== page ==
“Kimbob is suffering from Chronic Lyme Disease. She has hit a major hurdle and we are humbly in need of your help financially to get her back to that happy part of her life! Prayers and donations of any amount would be greatly appreciated!
If you know her as your friend, you may have noticed that she hasn’t posted new photos on Facebook since we were affected by Hurricane Florence in September 2018. She hasn’t been able to do the things she would like to do or go to the places that she loves! The hurricane not only devastated the town we live in (North Carolina) but it has caused her immune system to take a turn for the worse which has caused a major decline in her health.
As most people who suffer with Chronic Lyme Disease, her immune system has not been able to fight off the extra mold spores in the air, the wet ground, buildings and surrounding areas where she lives. In recent lab testing the Dr’s found that the detoxification system isn’t processing as it should as well as her immune system is overwhelmed and is not functioning properly. Also she is extremely sensitive to mold and chemicals right now which is a contributing factor. The toxins along with Lyme are affecting her brain and are causing debilitating cognitive symptoms associated with Neurological Lyme Disease.”
You may want to sync a folder on your computer with OneDrive that isn’t one of the Windows standard C: drive folders like “Documents”, “Pictures” etc. If that’s the case, here’s the command line for you to use to link any folder with OneDrive.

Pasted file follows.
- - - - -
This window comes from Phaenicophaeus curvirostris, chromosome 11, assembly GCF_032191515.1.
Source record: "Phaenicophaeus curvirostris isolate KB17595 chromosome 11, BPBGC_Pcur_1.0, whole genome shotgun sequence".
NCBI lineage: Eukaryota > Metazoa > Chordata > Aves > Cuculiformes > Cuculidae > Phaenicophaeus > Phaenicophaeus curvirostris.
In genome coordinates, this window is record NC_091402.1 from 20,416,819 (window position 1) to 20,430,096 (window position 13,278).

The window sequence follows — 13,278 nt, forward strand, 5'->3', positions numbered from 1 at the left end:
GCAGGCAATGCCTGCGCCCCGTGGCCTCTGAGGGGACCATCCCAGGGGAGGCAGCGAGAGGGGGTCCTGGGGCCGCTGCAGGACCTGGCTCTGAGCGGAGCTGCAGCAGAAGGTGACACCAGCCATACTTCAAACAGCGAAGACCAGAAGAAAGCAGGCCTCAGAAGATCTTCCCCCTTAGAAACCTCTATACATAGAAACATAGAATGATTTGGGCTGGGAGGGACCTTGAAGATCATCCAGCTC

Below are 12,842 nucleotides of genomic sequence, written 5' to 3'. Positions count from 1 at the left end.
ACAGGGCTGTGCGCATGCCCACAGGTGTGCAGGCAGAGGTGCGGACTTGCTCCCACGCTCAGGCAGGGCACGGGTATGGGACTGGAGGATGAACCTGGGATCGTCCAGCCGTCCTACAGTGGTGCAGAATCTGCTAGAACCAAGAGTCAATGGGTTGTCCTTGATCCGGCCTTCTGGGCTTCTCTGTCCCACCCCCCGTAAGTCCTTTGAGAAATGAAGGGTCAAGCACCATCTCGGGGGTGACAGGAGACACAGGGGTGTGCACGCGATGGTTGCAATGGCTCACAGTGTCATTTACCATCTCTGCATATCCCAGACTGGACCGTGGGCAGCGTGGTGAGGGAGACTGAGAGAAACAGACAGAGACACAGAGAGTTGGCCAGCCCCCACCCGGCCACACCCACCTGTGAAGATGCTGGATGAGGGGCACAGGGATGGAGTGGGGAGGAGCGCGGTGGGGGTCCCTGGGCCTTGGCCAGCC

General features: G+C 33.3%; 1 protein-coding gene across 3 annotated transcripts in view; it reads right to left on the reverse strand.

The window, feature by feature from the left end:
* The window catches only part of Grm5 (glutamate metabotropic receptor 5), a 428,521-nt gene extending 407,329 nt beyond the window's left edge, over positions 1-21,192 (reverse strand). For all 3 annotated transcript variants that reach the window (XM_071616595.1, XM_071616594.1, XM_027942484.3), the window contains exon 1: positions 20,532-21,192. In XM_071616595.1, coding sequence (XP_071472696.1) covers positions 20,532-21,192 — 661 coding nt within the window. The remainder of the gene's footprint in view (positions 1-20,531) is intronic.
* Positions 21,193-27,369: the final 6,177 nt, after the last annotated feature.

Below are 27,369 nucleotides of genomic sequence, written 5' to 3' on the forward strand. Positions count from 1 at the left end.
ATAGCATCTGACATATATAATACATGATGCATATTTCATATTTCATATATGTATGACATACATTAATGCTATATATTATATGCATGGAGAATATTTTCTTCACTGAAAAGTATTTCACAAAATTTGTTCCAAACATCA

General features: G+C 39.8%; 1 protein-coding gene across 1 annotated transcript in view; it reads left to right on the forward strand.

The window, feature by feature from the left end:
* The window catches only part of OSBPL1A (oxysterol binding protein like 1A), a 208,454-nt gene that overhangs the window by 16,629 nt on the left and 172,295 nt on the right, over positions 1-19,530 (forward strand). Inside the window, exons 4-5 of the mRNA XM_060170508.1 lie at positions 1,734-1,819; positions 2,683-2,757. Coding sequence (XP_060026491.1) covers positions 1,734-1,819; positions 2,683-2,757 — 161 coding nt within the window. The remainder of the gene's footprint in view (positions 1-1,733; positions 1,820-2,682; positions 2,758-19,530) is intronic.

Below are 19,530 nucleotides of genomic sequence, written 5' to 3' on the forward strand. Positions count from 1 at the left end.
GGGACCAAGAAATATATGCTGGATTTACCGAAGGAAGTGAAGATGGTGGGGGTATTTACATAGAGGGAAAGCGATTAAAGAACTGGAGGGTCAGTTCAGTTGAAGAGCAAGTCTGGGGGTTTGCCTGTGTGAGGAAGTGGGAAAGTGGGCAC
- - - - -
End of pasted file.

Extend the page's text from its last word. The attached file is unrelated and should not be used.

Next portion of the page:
mklink /j “<path to configured OneDrive location>” “<path to directory you want synced>“
So, if I had a folder called “photos” on the D: drive that I wanted uploaded and synced with my OneDrive, and my OneDrive was configured to exist at c:\onedrive (the default is C:\users\<username>\onedrive) I’d do the following command in a Command Prompt window:
mklink /j “c:\onedrive” “d:\photos”
You’ll see the “photos” folder appear in your OneDrive, and the OneDrive app should start syncing the files from your local storage to the remote cloud-based storage.
The main fret wire maker, California-based Dunlop Manufacturing Inc., produces five main fret sizes. Listed by part number, name (where applicable), crown width and crown height, they are, from smallest to largest:
6230: The smallest fret wire found on older Fender necks (.078? x .043?). 6150: Vintage jumbo. Much wider but not as tall as 6230 (.102? x .042?). 6105: Modern narrow and tall; currently very popular (.090? x .055?). 6100: Jumbo. The largest fret wire available (.110? x .055?). 6130: Medium jumbo (.106? x .036?).
Which size you like is purely a matter of preference, although it can affect your playing style. If you like your fingers to actually touch the fingerboard when fretting the strings, frets that aren’t very tall like the 6130, 6150 or 6230 are for you. On the other hand, jumbo 6100 fret wire can provide easier playability with better sustain, tone and bending because you don’t have to press as hard to fret the strings, but your fingers probably won’t even touch the fingerboard, which could take some getting used to if you’re accustomed to smaller frets.
The main guitars I play are my Made-In-Japan EVH Wolfgang Specials. One of the primary reasons I love these guitars so is because they (and the MIC models) are the only EVH Wolfgang Specials to have “Vintage” frets on their fret boards. When production moved to Mexico in 2014, jumbo frets were used on the Specials, and they have been that way ever since. Now, only the USA made EVH Wolfgangs come with “vintage” 6230 sixed frets.